The Public Relations Services Agreement: Top 5 Tips for Vendors

By Royse Law Firm, PC

  1. Avoid Negotiating from the Client’s Service Agreement. Clients sometimes ask vendors of public relations services (“PR services”) to accept or negotiate from the client’s standard service contract. Apart from being client favorable, client service contracts may be inappropriate and unduly burdensome for PR service vendors as they are usually intended for contractors who provide product development services.
  2. Clearly Define Risk Allocation. Properly drafted risk allocation will consist of a combination of clearly defined obligations and assumptions for both parties, limited warranties (if any), liability exclusions, exclusive remedies, and liability limitations. Vendors should also expressly require clients to provide indemnification from and against third party claims brought against the vendor alleging that any of the content or materials furnished by the client is infringing. Clients may require a reciprocal indemnity but be careful to limit the indemnity to third party claims (as distinguished from the client’s own claims).
  3. Respect Data Privacy. PR service vendors with access to personally identifiable information (that is, any information about an individual, including information linked or linkable to an individual) of end users or employees of clients should educate their personnel about data privacy laws. Unless otherwise agreed in writing by the client, use and disclosure of the personally identifiable information of client’s end users and employees should be limited to the purposes specified in the client’s privacy policies.
  4. Obtain the Client’s Permission to Publicize the Relationship. Unless it is required by applicable law, any public reference to the client or use of the client’s trademarks, for example on the vendor’s website, should be done only with the client’s express consent such as through an affirmative clause in the PR services agreement. Note that apart from the legal risk associated with such use without such consent, clients may have a policy against such use.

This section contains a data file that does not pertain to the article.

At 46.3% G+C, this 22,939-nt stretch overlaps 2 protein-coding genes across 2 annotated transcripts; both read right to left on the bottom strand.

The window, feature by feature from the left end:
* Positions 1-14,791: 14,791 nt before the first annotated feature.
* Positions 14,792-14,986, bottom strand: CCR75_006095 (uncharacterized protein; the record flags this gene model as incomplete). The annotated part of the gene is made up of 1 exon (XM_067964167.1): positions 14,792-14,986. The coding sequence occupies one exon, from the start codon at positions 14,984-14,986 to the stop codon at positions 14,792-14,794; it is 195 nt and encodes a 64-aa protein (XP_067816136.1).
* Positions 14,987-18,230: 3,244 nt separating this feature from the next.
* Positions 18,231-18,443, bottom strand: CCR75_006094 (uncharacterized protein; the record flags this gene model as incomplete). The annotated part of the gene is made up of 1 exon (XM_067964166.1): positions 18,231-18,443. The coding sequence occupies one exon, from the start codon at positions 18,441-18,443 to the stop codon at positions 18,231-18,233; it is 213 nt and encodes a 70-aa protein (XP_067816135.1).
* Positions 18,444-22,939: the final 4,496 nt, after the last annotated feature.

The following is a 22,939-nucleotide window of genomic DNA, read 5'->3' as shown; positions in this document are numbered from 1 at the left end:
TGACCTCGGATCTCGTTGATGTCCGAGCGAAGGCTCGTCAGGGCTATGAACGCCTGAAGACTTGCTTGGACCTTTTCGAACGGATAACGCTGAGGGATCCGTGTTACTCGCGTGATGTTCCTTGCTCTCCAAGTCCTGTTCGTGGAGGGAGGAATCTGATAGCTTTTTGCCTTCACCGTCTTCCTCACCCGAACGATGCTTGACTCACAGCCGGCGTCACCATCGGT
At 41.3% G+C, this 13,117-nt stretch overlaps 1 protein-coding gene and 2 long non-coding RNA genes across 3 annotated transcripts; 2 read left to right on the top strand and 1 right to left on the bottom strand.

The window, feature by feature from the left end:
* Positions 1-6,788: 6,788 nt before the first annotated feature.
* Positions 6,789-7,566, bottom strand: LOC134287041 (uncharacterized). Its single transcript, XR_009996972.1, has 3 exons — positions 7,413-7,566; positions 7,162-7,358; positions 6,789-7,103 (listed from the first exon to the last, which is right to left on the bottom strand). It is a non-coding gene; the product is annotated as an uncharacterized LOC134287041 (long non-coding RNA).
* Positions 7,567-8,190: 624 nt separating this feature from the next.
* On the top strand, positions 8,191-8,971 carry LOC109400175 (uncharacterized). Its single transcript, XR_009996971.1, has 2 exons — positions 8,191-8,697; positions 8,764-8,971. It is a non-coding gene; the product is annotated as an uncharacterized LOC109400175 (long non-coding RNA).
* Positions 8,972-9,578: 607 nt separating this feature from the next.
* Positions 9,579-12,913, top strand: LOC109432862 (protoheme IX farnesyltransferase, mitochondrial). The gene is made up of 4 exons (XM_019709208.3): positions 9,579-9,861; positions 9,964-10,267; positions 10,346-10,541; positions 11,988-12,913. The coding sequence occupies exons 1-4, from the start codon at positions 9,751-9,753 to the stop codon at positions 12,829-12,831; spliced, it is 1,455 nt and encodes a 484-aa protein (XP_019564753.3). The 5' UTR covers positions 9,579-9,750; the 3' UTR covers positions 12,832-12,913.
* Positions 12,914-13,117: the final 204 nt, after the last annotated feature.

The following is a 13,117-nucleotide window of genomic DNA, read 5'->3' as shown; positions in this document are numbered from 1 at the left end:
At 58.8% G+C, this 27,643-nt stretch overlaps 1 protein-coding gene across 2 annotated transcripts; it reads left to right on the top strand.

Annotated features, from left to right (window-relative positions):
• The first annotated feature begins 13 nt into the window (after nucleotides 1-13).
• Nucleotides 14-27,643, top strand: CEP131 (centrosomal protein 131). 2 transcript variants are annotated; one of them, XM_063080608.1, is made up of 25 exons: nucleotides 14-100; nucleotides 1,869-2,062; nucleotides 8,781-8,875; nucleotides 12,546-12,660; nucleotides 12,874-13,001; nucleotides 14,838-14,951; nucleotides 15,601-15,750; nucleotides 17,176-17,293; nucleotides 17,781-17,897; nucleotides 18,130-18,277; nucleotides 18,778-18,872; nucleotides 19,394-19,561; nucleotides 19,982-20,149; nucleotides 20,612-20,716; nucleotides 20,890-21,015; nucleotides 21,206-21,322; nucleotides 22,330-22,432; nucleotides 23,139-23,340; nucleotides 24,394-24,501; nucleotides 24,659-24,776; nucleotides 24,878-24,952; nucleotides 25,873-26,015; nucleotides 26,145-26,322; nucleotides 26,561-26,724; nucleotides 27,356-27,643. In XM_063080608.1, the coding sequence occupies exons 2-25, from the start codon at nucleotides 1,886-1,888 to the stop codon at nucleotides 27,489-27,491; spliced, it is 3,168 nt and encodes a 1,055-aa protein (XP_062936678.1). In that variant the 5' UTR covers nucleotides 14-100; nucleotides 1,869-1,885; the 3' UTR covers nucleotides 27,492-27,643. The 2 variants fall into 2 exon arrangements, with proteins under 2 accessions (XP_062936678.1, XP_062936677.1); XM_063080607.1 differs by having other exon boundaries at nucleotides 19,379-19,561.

5. Require Arbitration for Dispute Resolution. Litigation, or the resolution by courts, of disputes is a time-consuming, costly, and public affair. As a vendor, you may want to expressly require in the PR services agreement, final and binding arbitration as the parties choice for dispute resolution. Arbitration may be shorter in duration and less costly than litigation, but most importantly, if expressly specified in the PR services agreement, the arbitration proceedings, disclosures, and award can be required to be treated confidential.

For additional information on this topic, contact Attorney at the Royse Law Firm, PC.

Disclaimer: This blog and website are public sources of general information concerning our firm and its lawyers, as well as the information presented. They are intended, but not promised or guaranteed, to be correct, complete, and up-to-date as of the date posted. This blog and website are not intended to be, and are not, sources of legal opinion or advice. The materials, information, and communications on this blog and website do not apply to any particular person, entity, or situation, and do not apply to you or to your specific situation. You will need to consult with an attorney and/or other appropriate professional about your specific situation. Thank you.
Roger Royse

Roger Royse, the founder of the Royse Law Firm, works with companies ranging from newly formed tech startups to publicly traded multinationals in a variety of industries. Roger regularly advises on complex tax structuring, high stakes business negotiations and large international financial transactions. Practicing business and tax law since 1984, Roger’s background includes work with prominent San Francisco Bay area law firms, as well as Milbank, Tweed, Hadley and McCloy in New York City.
Read My Full Bio | Contact Me